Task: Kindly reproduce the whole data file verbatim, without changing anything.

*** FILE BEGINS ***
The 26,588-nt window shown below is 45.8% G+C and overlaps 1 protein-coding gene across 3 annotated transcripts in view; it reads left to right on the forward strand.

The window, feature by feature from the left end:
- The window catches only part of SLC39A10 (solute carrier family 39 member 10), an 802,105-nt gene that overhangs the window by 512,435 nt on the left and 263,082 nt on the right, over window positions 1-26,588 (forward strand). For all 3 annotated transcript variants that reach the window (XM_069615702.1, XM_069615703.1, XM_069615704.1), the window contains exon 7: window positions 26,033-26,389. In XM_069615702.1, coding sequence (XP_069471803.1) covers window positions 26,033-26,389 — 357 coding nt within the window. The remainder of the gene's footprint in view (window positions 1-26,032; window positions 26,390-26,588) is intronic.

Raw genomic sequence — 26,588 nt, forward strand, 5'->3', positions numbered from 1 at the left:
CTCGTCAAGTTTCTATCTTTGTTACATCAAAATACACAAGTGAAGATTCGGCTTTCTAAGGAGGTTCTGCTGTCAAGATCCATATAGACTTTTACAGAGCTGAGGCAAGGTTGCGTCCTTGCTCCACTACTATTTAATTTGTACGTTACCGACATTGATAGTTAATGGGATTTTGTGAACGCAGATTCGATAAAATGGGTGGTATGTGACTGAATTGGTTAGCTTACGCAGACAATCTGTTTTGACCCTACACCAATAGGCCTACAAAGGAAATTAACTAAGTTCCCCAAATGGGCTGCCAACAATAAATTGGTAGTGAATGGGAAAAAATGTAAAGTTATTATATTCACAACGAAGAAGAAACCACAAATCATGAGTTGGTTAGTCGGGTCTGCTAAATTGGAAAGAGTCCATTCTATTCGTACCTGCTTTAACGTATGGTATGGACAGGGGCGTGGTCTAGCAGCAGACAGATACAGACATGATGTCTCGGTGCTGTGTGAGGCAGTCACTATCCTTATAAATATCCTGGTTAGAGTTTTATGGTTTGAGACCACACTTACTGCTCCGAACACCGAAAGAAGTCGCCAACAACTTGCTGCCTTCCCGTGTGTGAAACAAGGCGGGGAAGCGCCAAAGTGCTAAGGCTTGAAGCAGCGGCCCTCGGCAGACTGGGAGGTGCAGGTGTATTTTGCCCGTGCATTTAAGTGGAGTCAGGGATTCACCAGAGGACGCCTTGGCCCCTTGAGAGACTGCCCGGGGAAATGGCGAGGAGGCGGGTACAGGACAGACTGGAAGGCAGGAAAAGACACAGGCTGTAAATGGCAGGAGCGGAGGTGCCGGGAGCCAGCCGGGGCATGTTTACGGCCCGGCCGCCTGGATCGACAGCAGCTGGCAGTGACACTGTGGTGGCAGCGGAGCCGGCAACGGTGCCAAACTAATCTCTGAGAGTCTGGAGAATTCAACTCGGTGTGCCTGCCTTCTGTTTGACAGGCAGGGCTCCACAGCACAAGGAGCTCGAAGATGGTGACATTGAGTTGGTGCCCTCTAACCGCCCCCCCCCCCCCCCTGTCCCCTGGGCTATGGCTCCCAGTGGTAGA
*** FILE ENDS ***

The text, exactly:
The 26,588-nt window shown below is 45.8% G+C and overlaps 1 protein-coding gene across 3 annotated transcripts in view; it reads left to right on the forward strand.

The window, feature by feature from the left end:
- The window catches only part of SLC39A10 (solute carrier family 39 member 10), an 802,105-nt gene that overhangs the window by 512,435 nt on the left and 263,082 nt on the right, over window positions 1-26,588 (forward strand). For all 3 annotated transcript variants that reach the window (XM_069615702.1, XM_069615703.1, XM_069615704.1), the window contains exon 7: window positions 26,033-26,389. In XM_069615702.1, coding sequence (XP_069471803.1) covers window positions 26,033-26,389 — 357 coding nt within the window. The remainder of the gene's footprint in view (window positions 1-26,032; window positions 26,390-26,588) is intronic.

Raw genomic sequence — 26,588 nt, forward strand, 5'->3', positions numbered from 1 at the left:
CTCGTCAAGTTTCTATCTTTGTTACATCAAAATACACAAGTGAAGATTCGGCTTTCTAAGGAGGTTCTGCTGTCAAGATCCATATAGACTTTTACAGAGCTGAGGCAAGGTTGCGTCCTTGCTCCACTACTATTTAATTTGTACGTTACCGACATTGATAGTTAATGGGATTTTGTGAACGCAGATTCGATAAAATGGGTGGTATGTGACTGAATTGGTTAGCTTACGCAGACAATCTGTTTTGACCCTACACCAATAGGCCTACAAAGGAAATTAACTAAGTTCCCCAAATGGGCTGCCAACAATAAATTGGTAGTGAATGGGAAAAAATGTAAAGTTATTATATTCACAACGAAGAAGAAACCACAAATCATGAGTTGGTTAGTCGGGTCTGCTAAATTGGAAAGAGTCCATTCTATTCGTACCTGCTTTAACGTATGGTATGGACAGGGGCGTGGTCTAGCAGCAGACAGATACAGACATGATGTCTCGGTGCTGTGTGAGGCAGTCACTATCCTTATAAATATCCTGGTTAGAGTTTTATGGTTTGAGACCACACTTACTGCTCCGAACACCGAAAGAAGTCGCCAACAACTTGCTGCCTTCCCGTGTGTGAAACAAGGCGGGGAAGCGCCAAAGTGCTAAGGCTTGAAGCAGCGGCCCTCGGCAGACTGGGAGGTGCAGGTGTATTTTGCCCGTGCATTTAAGTGGAGTCAGGGATTCACCAGAGGACGCCTTGGCCCCTTGAGAGACTGCCCGGGGAAATGGCGAGGAGGCGGGTACAGGACAGACTGGAAGGCAGGAAAAGACACAGGCTGTAAATGGCAGGAGCGGAGGTGCCGGGAGCCAGCCGGGGCATGTTTACGGCCCGGCCGCCTGGATCGACAGCAGCTGGCAGTGACACTGTGGTGGCAGCGGAGCCGGCAACGGTGCCAAACTAATCTCTGAGAGTCTGGAGAATTCAACTCGGTGTGCCTGCCTTCTGTTTGACAGGCAGGGCTCCACAGCACAAGGAGCTCGAAGATGGTGACATTGAGTTGGTGCCCTCTAACCGCCCCCCCCCCCCCCCTGTCCCCTGGGCTATGGCTCCCAGTGGTAGA